- The European Union Trade Commissioner, Catherine Ashton, believes that the signing of an interim Economic Partnership Agreement (EPA) with countries from the Eastern and Southern Africa regional grouping (ESA) is a solid foundation towards a more comprehensive trade partnership.
The EU Commissioner said this, speaking after the weekend signing with the ESA countries, Mauritius, Seychelles, Zimbabwe and Madagascar, with the exception of Zambia and Comoros said to have indicated they will sign at a later date.
The agreement was signed in Grand Baie, Mauritius, by Commissioner Ashton and Swedish deputy trade minister Gunnar Wieslander on behalf of the EU. The deal offers the ESA countries that signed the agreement, the immediate and full access to EU markets (with transition periods for rice and sugar), together with improved rules of origin. ESA countries will open their markets gradually over the next 15 years, with a number of important exceptions reflecting their development needs.
Commissioner Ashton said “We now have the foundation to build a more comprehensive trade partnership that will support the ESA region’s work to build diverse and sustainable economies. This agreement brings a diverse region together under a single trade arrangement with the EU, tailored to the specific needs of the region and recognising its diversity."
While in Mauritius, Commissioner Ashton also met with ministers from a wider group of ESA states to discuss elements of this comprehensive trade partnership, which would cover issues like services, investment, agriculture, technical standards, trade facilitation and trade-related rules. Discussions covered key issues such as protection for infant industries and export duties and both sides agreed to press forward with negotiations without delay.
All imports from the countries that signed the interim EPA have benefited from duty and quota free access to the EU since 1 st January 2008 (with short transition periods for rice and sugar). These countries will now liberalise their markets to EU imports over the next 15 years, gradually removing tariffs on between 80 percent and 98 percent of imports from the EU depending on the country. Among the products excluded from liberalisation are sensitive agricultural and manufactured products such as milk, meat, vegetables, textiles, footwear and clothing.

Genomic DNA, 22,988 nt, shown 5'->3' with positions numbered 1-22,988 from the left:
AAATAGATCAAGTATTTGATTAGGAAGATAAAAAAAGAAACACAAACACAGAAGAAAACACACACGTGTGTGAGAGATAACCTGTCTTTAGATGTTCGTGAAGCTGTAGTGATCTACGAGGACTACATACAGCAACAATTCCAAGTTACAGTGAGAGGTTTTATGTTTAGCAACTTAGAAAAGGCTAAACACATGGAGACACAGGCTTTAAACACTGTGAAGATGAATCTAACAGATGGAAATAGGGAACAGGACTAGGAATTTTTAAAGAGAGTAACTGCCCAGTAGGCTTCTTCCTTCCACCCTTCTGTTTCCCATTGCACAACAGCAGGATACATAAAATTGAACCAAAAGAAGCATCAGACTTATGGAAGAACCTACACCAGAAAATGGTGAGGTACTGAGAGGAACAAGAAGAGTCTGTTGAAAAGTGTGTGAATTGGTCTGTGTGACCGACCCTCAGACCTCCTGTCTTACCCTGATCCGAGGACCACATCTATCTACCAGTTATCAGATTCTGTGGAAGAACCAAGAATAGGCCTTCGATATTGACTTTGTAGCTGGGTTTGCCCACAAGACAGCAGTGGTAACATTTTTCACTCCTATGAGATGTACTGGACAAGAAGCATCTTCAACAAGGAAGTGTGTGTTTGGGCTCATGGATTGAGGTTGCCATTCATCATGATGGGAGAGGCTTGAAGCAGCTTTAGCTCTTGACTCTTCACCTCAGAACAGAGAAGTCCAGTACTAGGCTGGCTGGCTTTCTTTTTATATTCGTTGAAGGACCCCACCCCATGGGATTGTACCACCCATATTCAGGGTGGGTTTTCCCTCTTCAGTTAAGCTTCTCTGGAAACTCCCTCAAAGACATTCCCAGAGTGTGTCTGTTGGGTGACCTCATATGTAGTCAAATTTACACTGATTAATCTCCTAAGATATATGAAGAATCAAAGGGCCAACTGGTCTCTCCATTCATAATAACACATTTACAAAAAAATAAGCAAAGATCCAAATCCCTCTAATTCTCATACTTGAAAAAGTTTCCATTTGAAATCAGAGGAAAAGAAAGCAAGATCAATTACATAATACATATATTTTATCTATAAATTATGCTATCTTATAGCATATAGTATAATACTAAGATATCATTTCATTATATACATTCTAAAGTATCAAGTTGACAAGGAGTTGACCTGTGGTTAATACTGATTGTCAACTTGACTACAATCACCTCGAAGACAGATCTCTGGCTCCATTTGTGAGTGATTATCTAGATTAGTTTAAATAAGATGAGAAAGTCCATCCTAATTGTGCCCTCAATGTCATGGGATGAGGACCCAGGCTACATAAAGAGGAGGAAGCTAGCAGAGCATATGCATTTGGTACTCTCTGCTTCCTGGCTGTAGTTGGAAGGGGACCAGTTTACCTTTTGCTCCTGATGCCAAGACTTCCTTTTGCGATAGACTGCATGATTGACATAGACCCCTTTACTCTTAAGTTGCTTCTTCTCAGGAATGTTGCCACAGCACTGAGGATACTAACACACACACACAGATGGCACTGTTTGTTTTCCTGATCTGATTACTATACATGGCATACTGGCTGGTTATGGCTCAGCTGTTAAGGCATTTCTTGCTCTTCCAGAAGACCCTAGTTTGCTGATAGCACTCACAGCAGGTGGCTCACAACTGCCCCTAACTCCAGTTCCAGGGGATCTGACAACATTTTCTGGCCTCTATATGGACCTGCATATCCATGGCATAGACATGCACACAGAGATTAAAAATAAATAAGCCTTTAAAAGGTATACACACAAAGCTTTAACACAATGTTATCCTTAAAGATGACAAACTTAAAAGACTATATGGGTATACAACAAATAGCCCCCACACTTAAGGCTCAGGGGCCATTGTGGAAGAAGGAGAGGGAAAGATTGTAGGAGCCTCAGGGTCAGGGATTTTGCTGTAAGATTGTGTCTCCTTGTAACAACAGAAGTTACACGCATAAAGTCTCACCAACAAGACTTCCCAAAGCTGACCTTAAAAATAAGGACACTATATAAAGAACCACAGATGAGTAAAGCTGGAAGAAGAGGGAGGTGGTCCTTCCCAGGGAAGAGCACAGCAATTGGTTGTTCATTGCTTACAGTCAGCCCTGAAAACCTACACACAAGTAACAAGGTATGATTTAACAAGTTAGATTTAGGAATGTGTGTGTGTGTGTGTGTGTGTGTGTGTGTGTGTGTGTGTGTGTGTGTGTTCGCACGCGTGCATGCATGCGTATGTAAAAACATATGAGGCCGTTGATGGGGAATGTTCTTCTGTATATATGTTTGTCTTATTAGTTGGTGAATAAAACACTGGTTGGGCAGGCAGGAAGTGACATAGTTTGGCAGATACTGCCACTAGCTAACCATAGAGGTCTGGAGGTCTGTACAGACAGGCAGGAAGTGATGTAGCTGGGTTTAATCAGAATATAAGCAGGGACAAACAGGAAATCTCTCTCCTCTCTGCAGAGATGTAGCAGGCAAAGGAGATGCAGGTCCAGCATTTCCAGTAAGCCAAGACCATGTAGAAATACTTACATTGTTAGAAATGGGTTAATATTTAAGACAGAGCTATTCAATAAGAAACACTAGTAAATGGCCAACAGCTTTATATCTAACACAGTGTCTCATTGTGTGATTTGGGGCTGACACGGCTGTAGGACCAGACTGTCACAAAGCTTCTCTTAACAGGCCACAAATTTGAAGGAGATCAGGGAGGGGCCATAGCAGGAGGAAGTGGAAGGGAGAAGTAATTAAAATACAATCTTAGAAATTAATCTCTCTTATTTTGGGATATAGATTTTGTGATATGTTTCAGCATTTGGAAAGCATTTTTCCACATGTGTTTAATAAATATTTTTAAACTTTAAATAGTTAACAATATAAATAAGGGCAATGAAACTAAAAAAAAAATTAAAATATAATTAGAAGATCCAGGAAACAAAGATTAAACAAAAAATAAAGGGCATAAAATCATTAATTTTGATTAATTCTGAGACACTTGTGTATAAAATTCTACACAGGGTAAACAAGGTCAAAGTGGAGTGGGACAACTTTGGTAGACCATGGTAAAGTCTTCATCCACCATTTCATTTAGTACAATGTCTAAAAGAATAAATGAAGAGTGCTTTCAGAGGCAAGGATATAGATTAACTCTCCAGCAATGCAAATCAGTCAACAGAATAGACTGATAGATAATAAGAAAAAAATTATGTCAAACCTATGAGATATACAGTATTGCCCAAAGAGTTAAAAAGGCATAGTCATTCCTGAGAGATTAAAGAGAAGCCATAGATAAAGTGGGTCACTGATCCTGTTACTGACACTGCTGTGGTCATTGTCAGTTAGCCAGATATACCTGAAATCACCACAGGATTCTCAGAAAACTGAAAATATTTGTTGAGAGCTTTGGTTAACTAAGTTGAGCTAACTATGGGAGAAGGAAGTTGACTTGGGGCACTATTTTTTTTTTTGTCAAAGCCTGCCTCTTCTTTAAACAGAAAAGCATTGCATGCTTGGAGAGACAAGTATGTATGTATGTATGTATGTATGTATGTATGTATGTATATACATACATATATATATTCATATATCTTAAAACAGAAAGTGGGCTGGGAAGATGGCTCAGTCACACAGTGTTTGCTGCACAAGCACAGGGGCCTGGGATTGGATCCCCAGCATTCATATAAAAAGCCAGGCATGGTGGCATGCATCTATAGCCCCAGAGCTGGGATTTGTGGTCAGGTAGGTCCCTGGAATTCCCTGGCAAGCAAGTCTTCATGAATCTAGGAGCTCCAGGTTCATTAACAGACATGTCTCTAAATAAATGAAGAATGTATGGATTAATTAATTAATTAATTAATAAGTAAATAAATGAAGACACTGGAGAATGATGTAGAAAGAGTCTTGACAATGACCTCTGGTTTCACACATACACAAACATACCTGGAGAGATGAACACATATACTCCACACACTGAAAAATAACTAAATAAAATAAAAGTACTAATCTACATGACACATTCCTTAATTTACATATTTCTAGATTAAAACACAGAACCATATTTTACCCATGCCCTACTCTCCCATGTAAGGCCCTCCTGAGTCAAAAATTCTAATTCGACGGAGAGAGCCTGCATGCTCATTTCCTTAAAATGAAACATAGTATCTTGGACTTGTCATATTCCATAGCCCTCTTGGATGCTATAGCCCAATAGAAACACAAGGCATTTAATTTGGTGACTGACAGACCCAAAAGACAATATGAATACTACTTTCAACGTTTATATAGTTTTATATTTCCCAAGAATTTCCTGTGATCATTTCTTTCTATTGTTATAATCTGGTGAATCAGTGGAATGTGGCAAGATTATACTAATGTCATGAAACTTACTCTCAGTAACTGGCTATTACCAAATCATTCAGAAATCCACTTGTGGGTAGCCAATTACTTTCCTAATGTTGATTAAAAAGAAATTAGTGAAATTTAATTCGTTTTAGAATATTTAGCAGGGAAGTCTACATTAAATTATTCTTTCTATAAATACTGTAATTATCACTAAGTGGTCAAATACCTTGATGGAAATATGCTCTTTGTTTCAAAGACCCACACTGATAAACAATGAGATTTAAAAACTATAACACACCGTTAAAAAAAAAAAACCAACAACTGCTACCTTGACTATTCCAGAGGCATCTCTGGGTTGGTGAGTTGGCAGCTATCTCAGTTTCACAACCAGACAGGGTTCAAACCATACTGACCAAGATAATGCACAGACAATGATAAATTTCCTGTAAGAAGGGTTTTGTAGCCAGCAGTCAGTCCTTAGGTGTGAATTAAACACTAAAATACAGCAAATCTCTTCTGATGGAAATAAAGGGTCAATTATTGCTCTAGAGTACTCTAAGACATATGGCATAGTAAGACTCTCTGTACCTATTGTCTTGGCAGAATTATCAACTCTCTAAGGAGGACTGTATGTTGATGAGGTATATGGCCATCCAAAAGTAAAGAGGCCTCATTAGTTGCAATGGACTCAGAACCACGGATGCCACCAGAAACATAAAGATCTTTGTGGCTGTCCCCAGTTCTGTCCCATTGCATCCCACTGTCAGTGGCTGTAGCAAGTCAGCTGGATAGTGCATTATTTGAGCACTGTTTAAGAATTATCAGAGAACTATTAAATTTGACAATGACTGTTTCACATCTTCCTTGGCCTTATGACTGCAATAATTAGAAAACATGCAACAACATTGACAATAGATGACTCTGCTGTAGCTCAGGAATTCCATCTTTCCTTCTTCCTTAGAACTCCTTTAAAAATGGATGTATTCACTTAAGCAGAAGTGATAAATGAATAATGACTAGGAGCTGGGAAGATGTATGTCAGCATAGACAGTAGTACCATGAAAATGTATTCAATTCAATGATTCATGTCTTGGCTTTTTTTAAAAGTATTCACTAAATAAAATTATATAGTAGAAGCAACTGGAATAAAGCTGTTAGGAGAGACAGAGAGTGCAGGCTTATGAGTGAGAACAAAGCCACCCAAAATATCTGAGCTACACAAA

Other regional countries like Djibouti, Ethiopia, Eritrea, Malawi and Sudan are involved in ongoing negotiations for the more comprehensive regional agreement and may join the agreement later. As Least Developed Countries they have duty free access to EU markets under the EU Everything But Arms trade arrangement and do not need to submit a market access offer to sign the agreement and benefit from its development cooperation and fisheries provisions while negotiations towards the more comprehensive deal continue.
In 2008 total EU imports from the ESA group were approximately €3.2bn, or 0.20 percent of all EU imports, comprising mainly of textiles and clothing, sugar, fish products and copper. Last year, EU exports to the ESA Group consisted mostly of mechanical and electrical machinery and vehicles, and totalled €4.3bn.
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